Set-top shipments are predicted to continue rising through the next few years, based on the expectations that more content will be made accessible through broadband channels and that the global market for IPTV will grow.
Distribution through gateway devices is beginning to look inevitable, and in a new report iSuppli Corp. says it thinks set-top boxes are likely to morph into gateways.
A total of 147.8 million set-top boxes will ship worldwide in 2010, up 11.5 percent from 132.6 million units last year. Shipments will continue to rise in the next few years and reach 193.9 million units by 2014, according to iSuppli.
Global IPTV subscribers will increase to more than 123 million units by 2014, up from about 33 million at the end of 2009—rising at a compound annual growth rate (CAGR) of almost 30 percent.
“The rise in numbers in both set-top boxes and IPTV subscribers bears profound implications for consumers and OEMs, signaling a major paradigm shift in TV viewing,” said Jagdish Rebello, iSuppli senior director and principal analyst for wireless research. “With IPTV, consumers are able to watch what they want at the time and place of their own choosing, and the set-top box—currently the device that brings TV content from an external signal source—will continue to be the consumer device for delivering such material.”
Because viewers desire to have their video content distributed among multiple devices in their homes, the set-top model is giving way to the notion of the broadband residential gateway.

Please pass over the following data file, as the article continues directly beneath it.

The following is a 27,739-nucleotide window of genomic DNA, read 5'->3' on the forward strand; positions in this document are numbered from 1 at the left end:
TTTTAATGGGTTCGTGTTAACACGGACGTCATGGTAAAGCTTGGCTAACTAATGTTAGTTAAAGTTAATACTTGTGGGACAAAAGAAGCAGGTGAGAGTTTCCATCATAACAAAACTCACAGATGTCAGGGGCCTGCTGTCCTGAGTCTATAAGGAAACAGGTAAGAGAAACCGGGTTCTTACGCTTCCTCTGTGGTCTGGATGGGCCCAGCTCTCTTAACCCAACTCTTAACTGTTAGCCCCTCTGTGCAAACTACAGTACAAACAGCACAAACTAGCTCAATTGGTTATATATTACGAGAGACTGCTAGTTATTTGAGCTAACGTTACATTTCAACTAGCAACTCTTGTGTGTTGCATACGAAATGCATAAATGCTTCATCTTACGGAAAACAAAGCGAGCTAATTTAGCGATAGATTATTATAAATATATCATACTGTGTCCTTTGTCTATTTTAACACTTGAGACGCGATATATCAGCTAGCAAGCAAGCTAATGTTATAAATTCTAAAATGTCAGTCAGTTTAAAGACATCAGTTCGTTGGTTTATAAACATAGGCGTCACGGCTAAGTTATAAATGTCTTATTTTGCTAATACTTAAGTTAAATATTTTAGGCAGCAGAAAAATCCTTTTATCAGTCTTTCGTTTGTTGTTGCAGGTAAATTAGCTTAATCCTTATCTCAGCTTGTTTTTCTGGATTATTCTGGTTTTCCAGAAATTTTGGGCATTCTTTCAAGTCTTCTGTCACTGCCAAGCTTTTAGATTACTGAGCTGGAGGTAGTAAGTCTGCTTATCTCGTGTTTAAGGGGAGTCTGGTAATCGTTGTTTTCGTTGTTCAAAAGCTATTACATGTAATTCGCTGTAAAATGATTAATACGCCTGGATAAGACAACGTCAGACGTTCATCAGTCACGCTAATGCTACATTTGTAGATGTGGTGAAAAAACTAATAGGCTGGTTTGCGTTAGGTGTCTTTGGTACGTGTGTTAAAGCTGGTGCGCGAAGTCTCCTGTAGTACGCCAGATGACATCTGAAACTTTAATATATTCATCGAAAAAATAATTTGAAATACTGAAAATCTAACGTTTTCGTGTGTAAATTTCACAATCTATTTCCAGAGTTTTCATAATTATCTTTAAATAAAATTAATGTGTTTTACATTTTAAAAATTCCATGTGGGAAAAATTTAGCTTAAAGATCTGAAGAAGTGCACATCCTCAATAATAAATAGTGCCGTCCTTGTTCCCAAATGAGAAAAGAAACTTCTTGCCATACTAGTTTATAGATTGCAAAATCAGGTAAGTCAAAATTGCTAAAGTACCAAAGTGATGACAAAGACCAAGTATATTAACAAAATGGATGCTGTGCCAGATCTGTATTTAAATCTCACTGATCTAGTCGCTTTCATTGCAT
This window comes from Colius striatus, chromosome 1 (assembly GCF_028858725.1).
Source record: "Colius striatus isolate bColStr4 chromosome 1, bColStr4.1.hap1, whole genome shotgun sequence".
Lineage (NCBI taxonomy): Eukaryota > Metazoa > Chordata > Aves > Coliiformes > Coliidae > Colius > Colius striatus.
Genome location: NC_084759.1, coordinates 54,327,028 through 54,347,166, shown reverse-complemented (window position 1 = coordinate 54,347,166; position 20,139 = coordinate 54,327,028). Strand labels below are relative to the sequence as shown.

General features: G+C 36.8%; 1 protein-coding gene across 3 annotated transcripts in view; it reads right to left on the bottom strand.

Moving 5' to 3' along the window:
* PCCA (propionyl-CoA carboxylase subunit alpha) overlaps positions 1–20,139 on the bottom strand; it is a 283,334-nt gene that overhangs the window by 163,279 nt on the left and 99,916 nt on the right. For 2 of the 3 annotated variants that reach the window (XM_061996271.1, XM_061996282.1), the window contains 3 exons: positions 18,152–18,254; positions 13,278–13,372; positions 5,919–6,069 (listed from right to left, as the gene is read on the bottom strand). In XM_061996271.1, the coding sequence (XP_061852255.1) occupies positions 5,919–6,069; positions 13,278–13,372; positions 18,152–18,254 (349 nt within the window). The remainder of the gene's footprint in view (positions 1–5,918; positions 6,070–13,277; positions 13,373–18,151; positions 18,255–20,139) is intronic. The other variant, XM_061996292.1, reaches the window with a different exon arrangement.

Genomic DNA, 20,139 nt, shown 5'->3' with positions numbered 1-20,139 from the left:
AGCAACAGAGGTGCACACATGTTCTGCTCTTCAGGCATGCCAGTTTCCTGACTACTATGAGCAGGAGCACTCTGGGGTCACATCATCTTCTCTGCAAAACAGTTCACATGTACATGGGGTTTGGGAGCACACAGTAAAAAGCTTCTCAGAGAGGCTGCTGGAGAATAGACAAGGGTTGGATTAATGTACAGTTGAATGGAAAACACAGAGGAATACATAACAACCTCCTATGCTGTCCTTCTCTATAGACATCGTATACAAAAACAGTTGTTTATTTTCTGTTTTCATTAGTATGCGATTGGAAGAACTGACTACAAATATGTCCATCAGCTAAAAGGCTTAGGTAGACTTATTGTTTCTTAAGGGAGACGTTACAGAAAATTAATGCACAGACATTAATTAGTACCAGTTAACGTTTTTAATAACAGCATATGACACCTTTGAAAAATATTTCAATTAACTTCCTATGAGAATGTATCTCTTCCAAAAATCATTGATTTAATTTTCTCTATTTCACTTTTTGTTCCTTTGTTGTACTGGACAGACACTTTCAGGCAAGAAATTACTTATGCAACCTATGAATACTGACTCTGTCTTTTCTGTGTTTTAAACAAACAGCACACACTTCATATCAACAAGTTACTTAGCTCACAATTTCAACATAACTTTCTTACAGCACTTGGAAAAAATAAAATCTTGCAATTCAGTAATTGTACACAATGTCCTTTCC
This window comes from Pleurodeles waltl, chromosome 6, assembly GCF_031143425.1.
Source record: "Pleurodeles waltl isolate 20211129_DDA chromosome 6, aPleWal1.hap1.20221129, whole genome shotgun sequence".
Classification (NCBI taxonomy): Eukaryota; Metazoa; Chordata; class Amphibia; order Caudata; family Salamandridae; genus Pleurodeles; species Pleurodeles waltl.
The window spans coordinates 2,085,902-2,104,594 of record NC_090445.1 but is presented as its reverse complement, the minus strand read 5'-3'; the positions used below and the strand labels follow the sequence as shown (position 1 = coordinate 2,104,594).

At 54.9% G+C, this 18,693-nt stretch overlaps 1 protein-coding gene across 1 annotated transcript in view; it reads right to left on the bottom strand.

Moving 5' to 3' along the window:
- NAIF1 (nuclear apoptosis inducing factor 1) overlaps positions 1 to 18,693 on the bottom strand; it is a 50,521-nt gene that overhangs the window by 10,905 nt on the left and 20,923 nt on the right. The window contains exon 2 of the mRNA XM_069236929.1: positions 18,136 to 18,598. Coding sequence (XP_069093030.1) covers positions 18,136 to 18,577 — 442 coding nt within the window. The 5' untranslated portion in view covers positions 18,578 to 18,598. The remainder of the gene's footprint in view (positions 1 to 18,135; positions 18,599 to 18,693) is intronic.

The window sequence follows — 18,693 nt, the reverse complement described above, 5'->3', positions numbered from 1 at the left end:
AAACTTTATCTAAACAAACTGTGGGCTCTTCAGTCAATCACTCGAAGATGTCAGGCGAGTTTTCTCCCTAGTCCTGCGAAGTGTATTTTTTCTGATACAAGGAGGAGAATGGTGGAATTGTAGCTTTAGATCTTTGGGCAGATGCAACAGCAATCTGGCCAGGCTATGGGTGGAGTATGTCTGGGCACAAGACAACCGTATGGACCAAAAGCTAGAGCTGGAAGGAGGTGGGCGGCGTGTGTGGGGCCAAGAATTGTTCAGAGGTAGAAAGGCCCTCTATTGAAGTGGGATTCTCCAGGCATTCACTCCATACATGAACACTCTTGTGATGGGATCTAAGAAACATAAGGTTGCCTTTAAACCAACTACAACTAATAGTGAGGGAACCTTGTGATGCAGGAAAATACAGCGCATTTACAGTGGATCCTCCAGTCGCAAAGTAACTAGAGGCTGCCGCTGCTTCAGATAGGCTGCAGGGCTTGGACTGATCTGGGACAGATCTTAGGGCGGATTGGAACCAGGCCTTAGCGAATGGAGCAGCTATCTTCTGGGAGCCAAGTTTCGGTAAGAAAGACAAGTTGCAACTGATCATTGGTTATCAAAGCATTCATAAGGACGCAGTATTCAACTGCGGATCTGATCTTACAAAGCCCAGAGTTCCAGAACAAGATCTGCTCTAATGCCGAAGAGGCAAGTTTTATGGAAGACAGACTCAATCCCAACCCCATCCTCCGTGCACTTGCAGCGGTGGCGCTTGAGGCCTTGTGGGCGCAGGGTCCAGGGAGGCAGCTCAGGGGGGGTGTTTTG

Telephone companies, cable operators and satellite dish companies are realizing that the gateway will be the means through which they can extend their networks into the digital home, and in the process gain control of the distribution of data, voice and video, noted Jordan Selburn, iSuppli principal analyst for consumer platforms.
Furthermore, by charging for value-added services like video on demand, music, interactive gaming and peer-to-peer content sharing, providers can acquire new streams of revenue to augment declining or stagnating income in other parts of their business, such as voice revenues in the case of telephone companies.
“Residential gateways will incorporate services for digital home management, becoming the critical battleground among various players and serving as the beachhead within the home to launch new offerings and “suites” of services,” Selburn said. “And if the residential gateway is successfully integrated into a consumer electronics device—such as a set-top box—that the customer values, the service provider will be difficult to dislodge.”
To this end, iSuppli believes set-top boxes must be considered the leading candidate for residential gateway systems—not only providing a bridge from the house to the outside world but also serving as a conduit within the home among network-attached appliances, including telephones, digital video recorders, PCs, game consoles, storage devices and security systems, Selburn noted.
For their part, service providers realize that the company that controls the residential gateway to the home will be in the best position to manage—and monetize—not only the home network but also content distribution within the home.
Already, the integration of residential capabilities into set-top boxes has begun. Service providers like Iliad in France have launched a commercial product called the AliceBox—a single device that integrates a TV set-top box and a broadband modem.
Other than the set-top box, however, iSuppli does not see in the immediate future any other consumer electronic device integrating the residential gateway function. Video game consoles and PCs could evolve to support the role of content servers, but these devices will not include the critical bridge action that is required to fulfill gateway operations—at least, not during the forecast period.
Additional data is in iSuppli’s new report, Consumer Electronics as Residential Gateways: STBs Ripe for Integration, Differentiation.